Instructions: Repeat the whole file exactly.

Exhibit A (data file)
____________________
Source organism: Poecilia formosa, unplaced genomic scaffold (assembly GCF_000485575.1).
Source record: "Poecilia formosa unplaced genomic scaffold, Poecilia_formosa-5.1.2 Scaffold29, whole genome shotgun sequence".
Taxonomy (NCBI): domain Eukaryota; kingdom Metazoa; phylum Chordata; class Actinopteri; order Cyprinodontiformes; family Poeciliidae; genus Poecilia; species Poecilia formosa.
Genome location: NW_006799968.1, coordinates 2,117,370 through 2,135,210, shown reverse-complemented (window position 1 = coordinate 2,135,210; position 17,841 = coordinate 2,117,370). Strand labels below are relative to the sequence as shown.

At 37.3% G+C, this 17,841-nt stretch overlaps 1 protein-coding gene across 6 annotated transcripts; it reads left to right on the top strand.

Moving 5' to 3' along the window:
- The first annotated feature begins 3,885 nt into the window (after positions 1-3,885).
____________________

Source organism: Poecilia formosa, unplaced genomic scaffold (assembly GCF_000485575.1).
Source record: "Poecilia formosa unplaced genomic scaffold, Poecilia_formosa-5.1.2 Scaffold29, whole genome shotgun sequence".
Taxonomy (NCBI): domain Eukaryota; kingdom Metazoa; phylum Chordata; class Actinopteri; order Cyprinodontiformes; family Poeciliidae; genus Poecilia; species Poecilia formosa.
Genome location: NW_006799968.1, coordinates 2,117,370 through 2,135,210, shown reverse-complemented (window position 1 = coordinate 2,135,210; position 17,841 = coordinate 2,117,370). Strand labels below are relative to the sequence as shown.

At 37.3% G+C, this 17,841-nt stretch overlaps 1 protein-coding gene across 6 annotated transcripts; it reads left to right on the top strand.

Moving 5' to 3' along the window:
- The first annotated feature begins 3,885 nt into the window (after positions 1-3,885).